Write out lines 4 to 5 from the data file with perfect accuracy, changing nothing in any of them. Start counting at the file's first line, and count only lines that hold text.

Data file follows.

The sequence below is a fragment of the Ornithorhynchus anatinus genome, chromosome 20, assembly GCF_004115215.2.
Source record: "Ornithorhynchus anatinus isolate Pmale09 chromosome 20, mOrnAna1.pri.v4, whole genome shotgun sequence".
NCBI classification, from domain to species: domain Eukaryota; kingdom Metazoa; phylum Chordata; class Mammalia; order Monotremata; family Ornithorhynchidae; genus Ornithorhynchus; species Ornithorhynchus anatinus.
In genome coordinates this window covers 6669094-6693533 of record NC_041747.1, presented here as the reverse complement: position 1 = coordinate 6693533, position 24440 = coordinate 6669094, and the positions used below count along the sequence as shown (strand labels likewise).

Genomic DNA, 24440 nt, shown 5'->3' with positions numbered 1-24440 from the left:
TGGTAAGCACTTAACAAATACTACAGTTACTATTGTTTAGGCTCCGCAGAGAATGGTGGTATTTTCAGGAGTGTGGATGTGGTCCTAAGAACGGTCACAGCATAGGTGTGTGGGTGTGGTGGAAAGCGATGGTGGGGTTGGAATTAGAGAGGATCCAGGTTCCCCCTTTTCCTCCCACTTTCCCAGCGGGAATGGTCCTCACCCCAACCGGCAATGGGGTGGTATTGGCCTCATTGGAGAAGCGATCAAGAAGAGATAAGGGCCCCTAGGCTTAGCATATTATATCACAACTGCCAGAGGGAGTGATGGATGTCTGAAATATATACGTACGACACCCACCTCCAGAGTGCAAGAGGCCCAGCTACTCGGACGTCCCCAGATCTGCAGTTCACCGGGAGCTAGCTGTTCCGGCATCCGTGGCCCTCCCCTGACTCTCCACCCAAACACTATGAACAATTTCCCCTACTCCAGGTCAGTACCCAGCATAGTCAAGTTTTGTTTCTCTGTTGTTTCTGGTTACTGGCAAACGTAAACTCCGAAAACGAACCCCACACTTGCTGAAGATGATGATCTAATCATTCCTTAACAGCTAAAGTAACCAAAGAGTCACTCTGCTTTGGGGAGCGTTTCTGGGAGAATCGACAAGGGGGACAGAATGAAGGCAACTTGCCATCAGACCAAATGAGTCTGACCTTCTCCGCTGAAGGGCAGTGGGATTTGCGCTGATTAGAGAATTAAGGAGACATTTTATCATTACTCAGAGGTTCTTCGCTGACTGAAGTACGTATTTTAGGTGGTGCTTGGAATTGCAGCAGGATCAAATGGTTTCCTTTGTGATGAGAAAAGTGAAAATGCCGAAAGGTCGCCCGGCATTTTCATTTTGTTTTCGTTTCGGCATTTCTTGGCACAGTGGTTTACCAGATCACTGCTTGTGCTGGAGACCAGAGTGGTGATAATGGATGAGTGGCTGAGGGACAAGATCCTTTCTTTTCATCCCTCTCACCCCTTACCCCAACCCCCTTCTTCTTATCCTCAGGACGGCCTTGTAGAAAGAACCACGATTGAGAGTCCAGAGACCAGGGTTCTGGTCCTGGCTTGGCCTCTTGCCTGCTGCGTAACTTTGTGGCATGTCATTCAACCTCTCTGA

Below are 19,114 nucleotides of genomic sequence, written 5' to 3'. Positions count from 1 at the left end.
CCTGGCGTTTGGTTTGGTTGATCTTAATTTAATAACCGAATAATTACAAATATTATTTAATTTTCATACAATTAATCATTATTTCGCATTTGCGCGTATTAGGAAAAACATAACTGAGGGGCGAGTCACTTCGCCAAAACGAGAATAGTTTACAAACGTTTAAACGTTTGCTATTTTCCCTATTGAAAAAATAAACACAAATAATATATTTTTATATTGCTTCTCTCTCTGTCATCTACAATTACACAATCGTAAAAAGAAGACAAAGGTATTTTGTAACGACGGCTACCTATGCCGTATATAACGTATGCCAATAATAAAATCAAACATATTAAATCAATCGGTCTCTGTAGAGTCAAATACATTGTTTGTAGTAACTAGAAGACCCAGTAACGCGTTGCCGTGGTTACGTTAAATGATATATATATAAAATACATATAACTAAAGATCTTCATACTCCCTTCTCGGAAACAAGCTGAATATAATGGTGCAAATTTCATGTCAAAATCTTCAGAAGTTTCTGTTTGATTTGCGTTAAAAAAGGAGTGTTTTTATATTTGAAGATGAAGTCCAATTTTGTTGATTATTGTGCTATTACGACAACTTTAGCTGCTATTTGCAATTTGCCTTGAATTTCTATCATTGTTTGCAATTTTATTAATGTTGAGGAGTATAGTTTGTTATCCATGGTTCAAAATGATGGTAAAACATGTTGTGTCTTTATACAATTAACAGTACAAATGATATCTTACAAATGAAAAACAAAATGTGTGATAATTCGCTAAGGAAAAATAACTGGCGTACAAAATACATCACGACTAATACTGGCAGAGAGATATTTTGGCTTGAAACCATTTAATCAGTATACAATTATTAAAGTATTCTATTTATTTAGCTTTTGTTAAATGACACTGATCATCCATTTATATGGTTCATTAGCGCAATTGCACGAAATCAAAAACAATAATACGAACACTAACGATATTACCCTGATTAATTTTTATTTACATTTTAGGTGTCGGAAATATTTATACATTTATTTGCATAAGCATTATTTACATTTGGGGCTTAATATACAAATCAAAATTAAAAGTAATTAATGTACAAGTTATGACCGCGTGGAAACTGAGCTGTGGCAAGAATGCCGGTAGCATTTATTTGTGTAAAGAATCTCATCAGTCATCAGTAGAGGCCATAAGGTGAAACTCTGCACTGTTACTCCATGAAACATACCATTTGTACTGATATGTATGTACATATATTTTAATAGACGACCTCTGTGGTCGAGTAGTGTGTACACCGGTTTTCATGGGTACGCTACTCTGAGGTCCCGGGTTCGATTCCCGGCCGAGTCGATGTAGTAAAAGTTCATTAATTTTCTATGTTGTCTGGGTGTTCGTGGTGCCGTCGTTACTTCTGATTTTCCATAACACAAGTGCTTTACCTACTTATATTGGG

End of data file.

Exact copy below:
In genome coordinates this window covers 6669094-6693533 of record NC_041747.1, presented here as the reverse complement: position 1 = coordinate 6693533, position 24440 = coordinate 6669094, and the positions used below count along the sequence as shown (strand labels likewise).

Genomic DNA, 24440 nt, shown 5'->3' with positions numbered 1-24440 from the left: